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People & Places: Nonprofits collaborate to grow the arts with trees
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People & Places: Nonprofits collaborate to grow the arts with trees

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Three local nonprofit organizations are collaborating to help beautify Tulsa through nature and the arts.

The William K. Warren Foundation is donating 100 mature trees from its south Tulsa tree farm to Arts Alliance Tulsa. They will be planted at one of three designated locations around the city.

The trees, which have trunks at least 4 inches in diameter, will be planted near 21st Street and U.S. 169; on the grounds of Booker T. Washington High School, 1514 E. Zion St.; and in Hunter Park, 5804 E. 91st St.

For a donation to Arts Alliance, patrons may select a tree in honor of a certain individual or group, or simply have it add to the natural beauty of the city.

Once planted, the trees will be maintained by Up with Trees, the organization committed to preserving and expanding Tulsa’s urban forest.

Funds from the purchase of the trees will go to the 43 local arts organizations that Arts Alliance Tulsa helps support.

“Tulsa has long been a city of unique collaborations, and this is certainly one of them,” said Becky Dixon, who with Patrick Keegan serves as co-chairs of Arts Alliance Tulsa’s 2020 fund-raising campaign. “The funds raised will help grow and sustain AAT’s 43 local arts organizations, while the trees, planted and cared for by Up With Trees, will beautify our city for years to come. This is a win-win for Tulsa.”

What also makes this collaboration unique is that the William K. Warren Foundation has not directed its considerable philanthropic activities in Tulsa toward the arts. The foundation’s mission focuses principally on health education and health care resources, medical research, Catholic education and ministries, and community uplift, which includes the William K. Warren Tree Farm.

The farm was begun in 2007, in the wake of the devastating ice storm that destroyed thousands of trees throughout northeastern Oklahoma. The foundation has planted more than 1,000 trees throughout the city — in parks, highway right-of-ways, and on the grounds of schools and hospitals — to help rebuild the urban canopy.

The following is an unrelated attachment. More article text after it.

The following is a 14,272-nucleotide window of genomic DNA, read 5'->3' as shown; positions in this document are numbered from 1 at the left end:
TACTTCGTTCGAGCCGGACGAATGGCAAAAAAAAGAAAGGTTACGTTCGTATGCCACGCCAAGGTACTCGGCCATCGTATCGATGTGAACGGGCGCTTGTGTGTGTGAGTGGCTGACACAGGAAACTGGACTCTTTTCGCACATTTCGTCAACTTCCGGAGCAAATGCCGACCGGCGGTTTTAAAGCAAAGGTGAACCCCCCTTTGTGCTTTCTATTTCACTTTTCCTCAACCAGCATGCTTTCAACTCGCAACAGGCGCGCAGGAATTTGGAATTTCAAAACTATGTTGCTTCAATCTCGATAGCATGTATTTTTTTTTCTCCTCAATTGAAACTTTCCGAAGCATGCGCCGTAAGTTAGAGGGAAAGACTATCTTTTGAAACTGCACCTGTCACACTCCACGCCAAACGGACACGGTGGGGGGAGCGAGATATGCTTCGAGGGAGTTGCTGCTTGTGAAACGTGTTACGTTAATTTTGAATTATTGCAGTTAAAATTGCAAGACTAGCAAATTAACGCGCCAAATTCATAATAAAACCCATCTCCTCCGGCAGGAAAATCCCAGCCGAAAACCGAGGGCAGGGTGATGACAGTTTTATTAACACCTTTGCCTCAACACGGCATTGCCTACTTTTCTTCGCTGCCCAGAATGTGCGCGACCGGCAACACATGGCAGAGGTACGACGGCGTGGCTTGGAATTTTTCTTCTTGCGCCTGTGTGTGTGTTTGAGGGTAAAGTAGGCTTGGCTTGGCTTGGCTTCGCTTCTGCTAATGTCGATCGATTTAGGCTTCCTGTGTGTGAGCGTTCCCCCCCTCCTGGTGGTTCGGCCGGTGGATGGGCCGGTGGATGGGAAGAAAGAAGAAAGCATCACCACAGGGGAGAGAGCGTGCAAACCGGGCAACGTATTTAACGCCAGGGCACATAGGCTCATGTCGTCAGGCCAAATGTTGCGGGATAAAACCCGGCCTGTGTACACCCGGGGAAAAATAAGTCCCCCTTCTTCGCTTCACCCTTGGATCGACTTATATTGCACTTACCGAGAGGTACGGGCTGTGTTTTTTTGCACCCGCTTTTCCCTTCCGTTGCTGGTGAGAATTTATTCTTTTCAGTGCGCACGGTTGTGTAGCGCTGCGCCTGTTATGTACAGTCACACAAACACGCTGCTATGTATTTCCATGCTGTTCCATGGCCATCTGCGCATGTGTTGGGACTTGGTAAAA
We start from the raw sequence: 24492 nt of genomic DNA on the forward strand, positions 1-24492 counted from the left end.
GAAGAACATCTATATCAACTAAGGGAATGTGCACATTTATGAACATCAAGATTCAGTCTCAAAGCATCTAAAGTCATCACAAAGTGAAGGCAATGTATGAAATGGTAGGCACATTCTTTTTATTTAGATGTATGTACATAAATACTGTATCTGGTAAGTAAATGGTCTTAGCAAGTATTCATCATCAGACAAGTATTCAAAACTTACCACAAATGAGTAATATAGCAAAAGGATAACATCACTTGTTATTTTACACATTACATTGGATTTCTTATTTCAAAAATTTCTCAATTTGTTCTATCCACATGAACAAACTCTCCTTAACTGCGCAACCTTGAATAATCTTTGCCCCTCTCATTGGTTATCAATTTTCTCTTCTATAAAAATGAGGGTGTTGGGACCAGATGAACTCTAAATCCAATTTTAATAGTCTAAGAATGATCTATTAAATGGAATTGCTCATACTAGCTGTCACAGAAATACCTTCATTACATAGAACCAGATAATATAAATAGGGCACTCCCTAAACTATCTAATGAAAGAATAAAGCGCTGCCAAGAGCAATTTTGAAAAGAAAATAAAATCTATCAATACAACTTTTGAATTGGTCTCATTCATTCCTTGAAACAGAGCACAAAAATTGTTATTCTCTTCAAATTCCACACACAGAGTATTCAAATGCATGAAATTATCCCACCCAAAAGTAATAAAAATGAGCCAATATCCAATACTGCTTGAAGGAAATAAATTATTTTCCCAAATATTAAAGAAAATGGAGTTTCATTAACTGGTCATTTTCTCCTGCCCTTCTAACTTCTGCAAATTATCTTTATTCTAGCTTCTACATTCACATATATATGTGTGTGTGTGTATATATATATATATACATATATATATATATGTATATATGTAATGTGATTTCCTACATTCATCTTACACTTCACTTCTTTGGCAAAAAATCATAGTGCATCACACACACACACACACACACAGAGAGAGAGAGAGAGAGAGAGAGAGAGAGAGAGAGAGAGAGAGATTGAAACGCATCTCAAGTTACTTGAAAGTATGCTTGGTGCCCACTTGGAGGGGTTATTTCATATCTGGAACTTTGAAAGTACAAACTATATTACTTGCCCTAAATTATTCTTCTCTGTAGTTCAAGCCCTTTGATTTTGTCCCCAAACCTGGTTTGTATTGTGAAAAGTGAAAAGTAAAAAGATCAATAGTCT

“When I first came to Tulsa, I was so amazed by the arts culture here,” Dixon said. “I want to help make sure we continue to have strong depth in the arts, and that means taking care of our smaller groups, in addition to our larger, marquee arts organizations.

“It’s been proven that the arts help attract and retain a diverse, educated and civically involved younger population,” she said, “and, of course, that’s an important component in Tulsa’s revitalization efforts.”

To purchase and for more information: artstulsa.org.

‘Goals for Kids’

The Tulsa Athletic Soccer Foundation will host its annual “Goals For Kids” gala at 6:30 p.m. Thursday, March 12, at Spirit Bank, 1800 S. Baltimore Ave.

The foundation was formed three years ago to help the Tulsa YMCA and its YES soccer program, which gives all Title I elementary students in Tulsa the chance to play soccer free of charge. The TASF contributes hundreds of pairs of soccer shin guards, socks and other needed equipment for league play.

It also arranges for the training and education of the many volunteer teacher and coaches who give their time for this cause, and arranges for meals during tournaments for the student athletes and coaches.

Tickets are $40 and are available at the door or online at eventbrite.com. For more information: tasoccerfoundation.org.

James D. Watts Jr. 918-581-8478

james.watts@tulsaworld.com

Twitter: watzworld

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